This interview with Tony Hsieh, the chief executive of Zappos.com, was conducted and condensed by Adam Bryant. Q. What are some of the most important leadership lessons you’ve learned? A. After college, a roommate and I started a company called LinkExchange in 1996, and it grew to about 100 or so people, and then we ended up selling the company to Microsoft in 1998. From the outside, it looked like it was a great acquisition, $265 million, but most people don’t know the real reason why we ended up selling the company.
After building an impressive resume that boasts stints as former president-chief operating officer of Citicorp, CEO of Medco Containment Services and chairman-CEO of Priceline.com, Rick Braddock has distilled a marketing philosophy that's become the cornerstone of his approach as CEO of FreshDirect. Indeed, Mr. Braddock, 67, had an extensive career before joining the internet grocer in 2005, attracted to its innovative model of delivering fresh food to customers in the New York metropolitan area. And what he's been working to do the last few years is make FreshDirect a company known as much for its customer service as its 2-inch-thick steaks.
How's this for a gripping corporate story line: Youthful founder gets booted from his company in the 1980s, returns in the 1990s, and in the following decade survives two brushes with death, one securities-law scandal, an also-ran product lineup, and his own often unpleasant demeanor to become the dominant personality in four distinct industries, a billionaire many times over, and CEO of the most valuable company in Silicon Valley. Sound too far-fetched to be true? Perhaps. Yet it happens to be the real-life story of Steve Jobs and his outsize impact on everything he touches. The past decade in business belongs to Jobs.
Ralph Gilles -- formerly Chrysler's wunderkind designer and the force behind vehicles like the Chrysler 300 -- is now president and CEO of the Dodge brand, and he admits he has his work cut out for him. In laying out his plans for the troubled division at a press conference during Chrysler's day-long, five-year plan event on Nov. 4, Gilles said that for the Dodge division, being best-known for the Ram truck brand is part of the challenge. "If you ask the average American what Dodge is about, they talk trucks," he conceded. "That is a bit of the problem."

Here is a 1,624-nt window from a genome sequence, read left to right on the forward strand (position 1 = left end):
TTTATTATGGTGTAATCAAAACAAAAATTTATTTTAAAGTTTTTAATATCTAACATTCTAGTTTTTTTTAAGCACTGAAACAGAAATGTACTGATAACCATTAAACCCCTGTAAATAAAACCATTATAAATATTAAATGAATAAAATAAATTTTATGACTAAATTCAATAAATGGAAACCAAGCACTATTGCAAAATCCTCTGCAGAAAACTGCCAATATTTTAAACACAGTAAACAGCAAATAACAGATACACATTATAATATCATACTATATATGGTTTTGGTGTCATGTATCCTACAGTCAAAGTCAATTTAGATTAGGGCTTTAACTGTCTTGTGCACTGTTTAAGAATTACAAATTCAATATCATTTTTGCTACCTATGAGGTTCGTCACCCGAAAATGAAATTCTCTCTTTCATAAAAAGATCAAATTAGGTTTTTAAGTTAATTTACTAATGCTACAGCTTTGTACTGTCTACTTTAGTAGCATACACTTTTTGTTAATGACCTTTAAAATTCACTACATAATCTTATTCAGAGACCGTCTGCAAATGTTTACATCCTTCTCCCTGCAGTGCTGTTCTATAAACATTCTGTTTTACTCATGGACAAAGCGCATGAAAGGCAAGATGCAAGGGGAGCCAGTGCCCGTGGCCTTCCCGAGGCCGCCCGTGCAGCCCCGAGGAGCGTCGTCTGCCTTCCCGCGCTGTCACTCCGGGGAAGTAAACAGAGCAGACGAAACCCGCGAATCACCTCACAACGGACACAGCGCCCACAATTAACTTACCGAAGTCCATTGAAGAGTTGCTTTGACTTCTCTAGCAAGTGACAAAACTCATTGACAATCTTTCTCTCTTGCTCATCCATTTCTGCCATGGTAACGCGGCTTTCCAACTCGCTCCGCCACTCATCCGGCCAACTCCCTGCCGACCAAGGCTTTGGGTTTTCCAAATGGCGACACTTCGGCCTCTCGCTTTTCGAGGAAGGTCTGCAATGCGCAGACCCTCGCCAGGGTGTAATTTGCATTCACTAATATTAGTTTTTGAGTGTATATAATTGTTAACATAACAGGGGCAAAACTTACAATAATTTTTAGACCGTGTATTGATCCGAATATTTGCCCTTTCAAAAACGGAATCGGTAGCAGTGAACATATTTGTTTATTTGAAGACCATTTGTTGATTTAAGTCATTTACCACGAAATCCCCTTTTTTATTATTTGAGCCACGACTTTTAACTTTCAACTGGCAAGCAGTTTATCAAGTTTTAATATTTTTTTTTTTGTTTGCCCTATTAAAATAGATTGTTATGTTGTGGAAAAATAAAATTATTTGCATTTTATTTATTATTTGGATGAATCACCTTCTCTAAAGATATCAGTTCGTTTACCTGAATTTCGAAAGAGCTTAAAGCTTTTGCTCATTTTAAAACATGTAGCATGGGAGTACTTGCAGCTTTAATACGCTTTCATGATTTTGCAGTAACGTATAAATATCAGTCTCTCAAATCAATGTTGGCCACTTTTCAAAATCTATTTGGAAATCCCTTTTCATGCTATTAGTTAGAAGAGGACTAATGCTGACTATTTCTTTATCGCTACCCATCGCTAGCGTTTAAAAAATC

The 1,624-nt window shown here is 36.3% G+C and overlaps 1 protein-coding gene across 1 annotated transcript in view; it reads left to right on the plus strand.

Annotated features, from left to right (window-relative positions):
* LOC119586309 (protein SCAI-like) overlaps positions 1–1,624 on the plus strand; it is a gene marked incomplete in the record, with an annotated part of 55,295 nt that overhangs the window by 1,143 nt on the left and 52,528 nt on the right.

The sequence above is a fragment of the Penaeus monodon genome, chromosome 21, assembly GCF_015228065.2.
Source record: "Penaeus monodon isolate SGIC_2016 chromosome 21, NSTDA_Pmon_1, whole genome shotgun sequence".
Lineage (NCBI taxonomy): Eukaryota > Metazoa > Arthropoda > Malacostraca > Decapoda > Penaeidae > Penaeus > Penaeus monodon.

Procter & Gamble Co.'s new chief is ready to deal. Facing mounting pressure to boost sliding sales and recalibrate his company, P&G CEO Robert McDonald is stepping up the hunt for acquisition and divestiture candidates, people close to the company said. Since assuming the chief executive role in July, Mr. McDonald has been trying to shake-up P&G's slow, process-heavy culture. He has increased scrutiny of P&G brands including Braun small appliances, Iams pet food, Duracell batteries and Pringles potato snacks. While those businesses have long been considered extraneous to P&G's focus on beauty, health and nonfood household staples, Mr. McDonald now is presenting an ultimatum: The leaders of those businesses are on heightened notice to prove their brands' prospects or face a sale.
Fed up with a barrage of letters that arrived at the FCC last week from net-neutrality opponents (or lawmakers urging a cautious approach toward the new rules), a coalition of Internet companies are urging the FCC chairman to hold steady. “We believe a process that results in common sense baseline rules is critical to ensuring that the Internet remains a key engine of economic growth, innovation and global competitiveness,” a group of 24 CEOs and Internet company founders wrote in a letter to be delivered to the FCC Monday in support of the proposed net-neutrality rules.
Google reported a 27% increase in profit in the third quarter, signaling the beginning of a recovery in the search-advertising market. And CEO Eric Schmidt sounded almost emphatic about the worst of the economic downturn being over. Because it is bought in near real-time, search advertising is considered a good real-time proxy for marketer sentiment. The impact of search spending is also extremely measurable; cautious marketers that believe the market hit bottom earlier this year are slowly increasing their search spending as they return to the market.